Kathy: I’m much more comfortable being a facilitative leader. So trying to bring the right people to a conversation and ask the right questions to have the conversation that I feel needs to happen. And I think that that can be a good style because it’s very inclusive and I think it’s empowering. And I do think that you get to good decisions that way, especially if controlling for having the right people in the conversation and sort of like asking the right questions. But there’s obviously times when that’s not going to work, maybe you don’t have all the right people around or like maybe there isn’t, there’s no consensus that comes out of that or you just need to make some decisions quickly. And so I think starting Dandelion, and so the mentors that I’ve had along the way have really have really shown me the power of just like the opposite type of leadership, which is a little bit more directive and like, okay, this is the plan. This is what we’re doing. And there’s a time and place for that too. And I think like being comfortable, just setting the direction and open to counter information, right. Always open to learning, open to new information, but confident in setting the direction with the information you have. It’s something that I’ve been able to add to my reference since then.
Catherine: Yeah. It’s a constant evolving thing. Isn’t it? Um, what do you see dandelion in the next five years?
Kathy: I see the wind starting to shift in terms of the conversation about renewables, right? Like for a long time, it’s been very solar focused. And I think now we’re starting to see more of an awareness of all of the other opportunities. Right? And of course, like the most recent example of that has been electric vehicles, which went in a fairly short time period products to now GM is saying all electric by 20, right? So it’s like completely, that industry, it’s just so fast, how quickly it’s evolved. I think we’re going to see something similar for heat pumps. So like today, most people have furnaces or boilers and burn a fuel in their homes for heating. I think we’re starting to see the very beginnings of an awareness that that’s not very healthy, first of all. But second of all, you know, you can do this in an emissions freeway that would flow with heat pumps. Yeah. And I think we’ll see something similar to what we saw recently with electric vehicles. And then before that was solar, just like, it will transition from this niche to this mainstream product that seems inevitable. And the role that I aspire for Dandelion to play, it’s just like really leading the charge for how to do that. Right. Let’s solve all the problems to make that, that growth path very smooth.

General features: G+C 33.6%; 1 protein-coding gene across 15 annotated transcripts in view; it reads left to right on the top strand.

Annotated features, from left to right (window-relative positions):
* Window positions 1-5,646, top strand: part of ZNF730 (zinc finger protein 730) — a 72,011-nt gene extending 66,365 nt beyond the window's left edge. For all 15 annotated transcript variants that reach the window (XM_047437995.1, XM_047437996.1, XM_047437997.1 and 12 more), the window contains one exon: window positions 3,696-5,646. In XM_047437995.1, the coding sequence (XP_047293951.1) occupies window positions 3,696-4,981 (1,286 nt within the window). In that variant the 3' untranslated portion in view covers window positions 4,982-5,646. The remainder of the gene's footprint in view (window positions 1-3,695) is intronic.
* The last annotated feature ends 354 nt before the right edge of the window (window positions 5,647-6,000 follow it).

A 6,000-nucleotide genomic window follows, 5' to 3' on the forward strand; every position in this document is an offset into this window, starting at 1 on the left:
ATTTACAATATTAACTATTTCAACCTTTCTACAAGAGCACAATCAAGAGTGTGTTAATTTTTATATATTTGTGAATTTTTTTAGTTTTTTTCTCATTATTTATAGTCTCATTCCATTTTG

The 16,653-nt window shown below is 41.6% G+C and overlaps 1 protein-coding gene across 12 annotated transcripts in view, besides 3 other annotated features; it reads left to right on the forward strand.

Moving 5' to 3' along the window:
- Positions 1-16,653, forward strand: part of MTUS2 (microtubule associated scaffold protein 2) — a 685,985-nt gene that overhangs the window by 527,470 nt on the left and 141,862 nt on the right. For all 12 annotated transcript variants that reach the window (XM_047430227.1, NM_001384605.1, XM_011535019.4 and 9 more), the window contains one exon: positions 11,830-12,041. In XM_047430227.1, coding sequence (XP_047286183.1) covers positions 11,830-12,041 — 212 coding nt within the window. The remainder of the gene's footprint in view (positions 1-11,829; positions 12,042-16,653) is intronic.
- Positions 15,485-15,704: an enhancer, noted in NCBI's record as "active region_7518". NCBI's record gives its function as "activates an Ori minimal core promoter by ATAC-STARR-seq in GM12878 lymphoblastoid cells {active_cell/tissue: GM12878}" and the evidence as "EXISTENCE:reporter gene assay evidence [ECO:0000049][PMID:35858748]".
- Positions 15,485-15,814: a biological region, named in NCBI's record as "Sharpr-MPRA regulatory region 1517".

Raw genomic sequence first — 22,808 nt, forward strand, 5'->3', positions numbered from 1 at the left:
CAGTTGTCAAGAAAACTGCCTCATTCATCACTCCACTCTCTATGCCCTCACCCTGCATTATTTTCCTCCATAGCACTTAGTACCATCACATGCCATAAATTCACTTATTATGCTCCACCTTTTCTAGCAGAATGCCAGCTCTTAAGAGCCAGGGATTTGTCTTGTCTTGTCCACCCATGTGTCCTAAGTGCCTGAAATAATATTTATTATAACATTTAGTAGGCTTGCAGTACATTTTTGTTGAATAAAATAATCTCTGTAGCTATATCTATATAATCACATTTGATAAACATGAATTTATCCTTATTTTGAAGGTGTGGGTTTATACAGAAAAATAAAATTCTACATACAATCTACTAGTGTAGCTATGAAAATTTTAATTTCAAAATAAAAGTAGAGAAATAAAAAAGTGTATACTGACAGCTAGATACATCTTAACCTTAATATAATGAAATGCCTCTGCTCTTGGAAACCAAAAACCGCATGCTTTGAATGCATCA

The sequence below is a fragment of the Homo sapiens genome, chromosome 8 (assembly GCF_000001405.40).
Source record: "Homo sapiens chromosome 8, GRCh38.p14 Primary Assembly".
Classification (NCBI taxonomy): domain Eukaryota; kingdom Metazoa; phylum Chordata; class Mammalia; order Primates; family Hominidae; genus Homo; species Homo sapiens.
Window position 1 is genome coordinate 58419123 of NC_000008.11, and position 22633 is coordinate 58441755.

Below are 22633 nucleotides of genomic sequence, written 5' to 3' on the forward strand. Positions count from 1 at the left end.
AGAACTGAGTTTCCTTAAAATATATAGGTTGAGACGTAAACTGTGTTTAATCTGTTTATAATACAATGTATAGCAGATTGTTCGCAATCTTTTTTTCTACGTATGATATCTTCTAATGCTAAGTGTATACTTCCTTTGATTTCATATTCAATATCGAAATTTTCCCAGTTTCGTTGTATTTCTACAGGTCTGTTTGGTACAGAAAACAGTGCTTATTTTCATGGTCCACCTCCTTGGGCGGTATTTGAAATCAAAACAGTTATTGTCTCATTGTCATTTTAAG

Catherine: Yeah. It’s that zero to hero. I think that people who aren’t in the industry, they look at that and they think, Oh, it just happened. And they don’t see like all that, the work that went on previously. I’m curious, you all focus obviously on the residential sector, are there any initiatives that you have looking specifically at low-income housing?
Kathy: You know, New York does a good job of this as a state. So they have some, for example. So one of the hallmarks of geothermal heating, which is true of most renewables is it’s more expensive upfront, but then much less expensive to operate over time. So the cost of ownership is less, even though like upfront, it’s a little bit more. And so financing becomes really important in those cases, like we’ve seen with solar, for example. So what New York state does is they offer or low interest loan for homeowners that meet the eligibility around income levels. And that allows those homeowners to buy geothermal for no money upfront and then have a very low monthly payment. And so we do offer, we encourage homeowners to take advantage of that and some do. And so we’re able to serve some homeowners in that way, but I would say there’s much more work to be done, just more products like that available and make them available outside of New York.
Catherine: Yeah. And just some education, just letting people know that it’s an option and it’s not healthy and you can, you can fix it, that sort of thing.
Kathy: Yeah. Especially for no money up front, because a lot of people have like extra money to just spend on a heating system. So it’s really useful when you can do it at no cost and then still save right away because the cost of operating these systems is so low. Yeah.
Catherine: So my last question is, what do you think has been the most crucial part of your and Dandelion success?
Kathy: I think the most crucial part honestly, has just been, we’re offering a product at the right time. Like people are ready to switch away from fuels. I think they, the fact that now it is less expensive to use geothermal then fuel oil for example, it’s like that combination of the awareness that I think people now have that they would prefer something that’s not combusting inside their home. That’s not polluting the atmosphere with greenhouse gas emissions. And the fact it’s actually less expensive to not do that right. It’s like that combination has led to an embrace of geothermal heat pumps at a scale that’s allowed us to grow and allowed us to attract more investment and really compound the progress we’re able to make.
Catherine: Thank you so much for joining me today, Kathy.
Kathy: Thank you.